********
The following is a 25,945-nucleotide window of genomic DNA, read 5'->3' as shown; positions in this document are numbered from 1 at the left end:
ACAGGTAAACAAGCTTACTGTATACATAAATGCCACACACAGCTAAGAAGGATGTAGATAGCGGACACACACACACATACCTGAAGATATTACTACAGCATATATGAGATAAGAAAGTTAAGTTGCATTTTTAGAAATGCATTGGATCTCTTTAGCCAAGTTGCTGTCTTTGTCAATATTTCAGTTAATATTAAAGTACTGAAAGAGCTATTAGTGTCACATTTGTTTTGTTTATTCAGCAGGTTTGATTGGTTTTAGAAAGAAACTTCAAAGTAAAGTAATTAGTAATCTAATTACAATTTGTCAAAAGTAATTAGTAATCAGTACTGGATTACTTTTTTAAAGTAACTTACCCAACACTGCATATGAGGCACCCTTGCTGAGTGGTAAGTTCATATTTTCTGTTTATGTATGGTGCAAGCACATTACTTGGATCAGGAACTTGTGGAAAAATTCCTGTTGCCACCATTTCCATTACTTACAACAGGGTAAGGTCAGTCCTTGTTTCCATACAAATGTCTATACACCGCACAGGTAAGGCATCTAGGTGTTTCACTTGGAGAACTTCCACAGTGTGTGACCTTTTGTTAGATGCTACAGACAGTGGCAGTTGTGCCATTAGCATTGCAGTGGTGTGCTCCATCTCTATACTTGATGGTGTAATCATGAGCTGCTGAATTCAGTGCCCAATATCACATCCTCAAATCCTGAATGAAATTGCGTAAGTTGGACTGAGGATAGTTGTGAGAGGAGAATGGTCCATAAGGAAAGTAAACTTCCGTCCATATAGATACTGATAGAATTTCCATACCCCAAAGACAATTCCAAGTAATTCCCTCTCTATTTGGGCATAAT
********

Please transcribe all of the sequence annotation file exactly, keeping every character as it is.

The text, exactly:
The following is a 25,945-nucleotide window of genomic DNA, read 5'->3' as shown; positions in this document are numbered from 1 at the left end:
ACAGGTAAACAAGCTTACTGTATACATAAATGCCACACACAGCTAAGAAGGATGTAGATAGCGGACACACACACACATACCTGAAGATATTACTACAGCATATATGAGATAAGAAAGTTAAGTTGCATTTTTAGAAATGCATTGGATCTCTTTAGCCAAGTTGCTGTCTTTGTCAATATTTCAGTTAATATTAAAGTACTGAAAGAGCTATTAGTGTCACATTTGTTTTGTTTATTCAGCAGGTTTGATTGGTTTTAGAAAGAAACTTCAAAGTAAAGTAATTAGTAATCTAATTACAATTTGTCAAAAGTAATTAGTAATCAGTACTGGATTACTTTTTTAAAGTAACTTACCCAACACTGCATATGAGGCACCCTTGCTGAGTGGTAAGTTCATATTTTCTGTTTATGTATGGTGCAAGCACATTACTTGGATCAGGAACTTGTGGAAAAATTCCTGTTGCCACCATTTCCATTACTTACAACAGGGTAAGGTCAGTCCTTGTTTCCATACAAATGTCTATACACCGCACAGGTAAGGCATCTAGGTGTTTCACTTGGAGAACTTCCACAGTGTGTGACCTTTTGTTAGATGCTACAGACAGTGGCAGTTGTGCCATTAGCATTGCAGTGGTGTGCTCCATCTCTATACTTGATGGTGTAATCATGAGCTGCTGAATTCAGTGCCCAATATCACATCCTCAAATCCTGAATGAAATTGCGTAAGTTGGACTGAGGATAGTTGTGAGAGGAGAATGGTCCATAAGGAAAGTAAACTTCCGTCCATATAGATACTGATAGAATTTCCATACCCCAAAGACAATTCCAAGTAATTCCCTCTCTATTTGGGCATAAT